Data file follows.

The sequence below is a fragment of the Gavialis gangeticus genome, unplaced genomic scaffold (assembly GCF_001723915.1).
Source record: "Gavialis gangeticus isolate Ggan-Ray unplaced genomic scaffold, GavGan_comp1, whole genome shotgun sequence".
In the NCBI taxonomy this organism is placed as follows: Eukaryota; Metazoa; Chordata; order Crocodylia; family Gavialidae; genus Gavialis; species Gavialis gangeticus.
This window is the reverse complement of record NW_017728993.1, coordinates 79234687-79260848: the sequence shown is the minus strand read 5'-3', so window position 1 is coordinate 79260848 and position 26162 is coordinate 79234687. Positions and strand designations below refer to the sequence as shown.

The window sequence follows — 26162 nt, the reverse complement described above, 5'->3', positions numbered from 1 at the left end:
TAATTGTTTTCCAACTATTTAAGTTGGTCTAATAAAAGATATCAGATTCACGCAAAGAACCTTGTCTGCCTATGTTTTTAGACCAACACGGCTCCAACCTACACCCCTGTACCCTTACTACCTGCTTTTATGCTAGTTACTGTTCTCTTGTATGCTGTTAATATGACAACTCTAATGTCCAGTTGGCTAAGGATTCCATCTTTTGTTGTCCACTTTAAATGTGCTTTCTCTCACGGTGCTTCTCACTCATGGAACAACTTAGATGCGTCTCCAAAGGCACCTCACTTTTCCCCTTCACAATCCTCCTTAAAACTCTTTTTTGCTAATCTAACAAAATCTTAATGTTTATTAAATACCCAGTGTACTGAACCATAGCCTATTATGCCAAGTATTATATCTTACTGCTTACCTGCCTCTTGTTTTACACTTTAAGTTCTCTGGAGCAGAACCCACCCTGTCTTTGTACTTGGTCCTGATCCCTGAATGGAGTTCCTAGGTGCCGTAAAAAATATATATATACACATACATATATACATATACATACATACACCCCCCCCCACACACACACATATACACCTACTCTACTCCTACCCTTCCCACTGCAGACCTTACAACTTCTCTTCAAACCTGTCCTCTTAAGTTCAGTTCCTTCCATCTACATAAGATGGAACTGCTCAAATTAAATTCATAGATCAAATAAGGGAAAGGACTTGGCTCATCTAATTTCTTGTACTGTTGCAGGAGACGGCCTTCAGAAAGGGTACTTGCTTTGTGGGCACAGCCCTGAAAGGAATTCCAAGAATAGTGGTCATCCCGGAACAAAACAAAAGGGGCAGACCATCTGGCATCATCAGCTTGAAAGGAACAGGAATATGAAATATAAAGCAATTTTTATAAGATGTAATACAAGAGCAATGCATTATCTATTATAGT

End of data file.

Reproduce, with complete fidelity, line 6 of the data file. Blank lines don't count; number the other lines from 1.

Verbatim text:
TAATTGTTTTCCAACTATTTAAGTTGGTCTAATAAAAGATATCAGATTCACGCAAAGAACCTTGTCTGCCTATGTTTTTAGACCAACACGGCTCCAACCTACACCCCTGTACCCTTACTACCTGCTTTTATGCTAGTTACTGTTCTCTTGTATGCTGTTAATATGACAACTCTAATGTCCAGTTGGCTAAGGATTCCATCTTTTGTTGTCCACTTTAAATGTGCTTTCTCTCACGGTGCTTCTCACTCATGGAACAACTTAGATGCGTCTCCAAAGGCACCTCACTTTTCCCCTTCACAATCCTCCTTAAAACTCTTTTTTGCTAATCTAACAAAATCTTAATGTTTATTAAATACCCAGTGTACTGAACCATAGCCTATTATGCCAAGTATTATATCTTACTGCTTACCTGCCTCTTGTTTTACACTTTAAGTTCTCTGGAGCAGAACCCACCCTGTCTTTGTACTTGGTCCTGATCCCTGAATGGAGTTCCTAGGTGCCGTAAAAAATATATATATACACATACATATATACATATACATACATACACCCCCCCCCACACACACACATATACACCTACTCTACTCCTACCCTTCCCACTGCAGACCTTACAACTTCTCTTCAAACCTGTCCTCTTAAGTTCAGTTCCTTCCATCTACATAAGATGGAACTGCTCAAATTAAATTCATAGATCAAATAAGGGAAAGGACTTGGCTCATCTAATTTCTTGTACTGTTGCAGGAGACGGCCTTCAGAAAGGGTACTTGCTTTGTGGGCACAGCCCTGAAAGGAATTCCAAGAATAGTGGTCATCCCGGAACAAAACAAAAGGGGCAGACCATCTGGCATCATCAGCTTGAAAGGAACAGGAATATGAAATATAAAGCAATTTTTATAAGATGTAATACAAGAGCAATGCATTATCTATTATAGT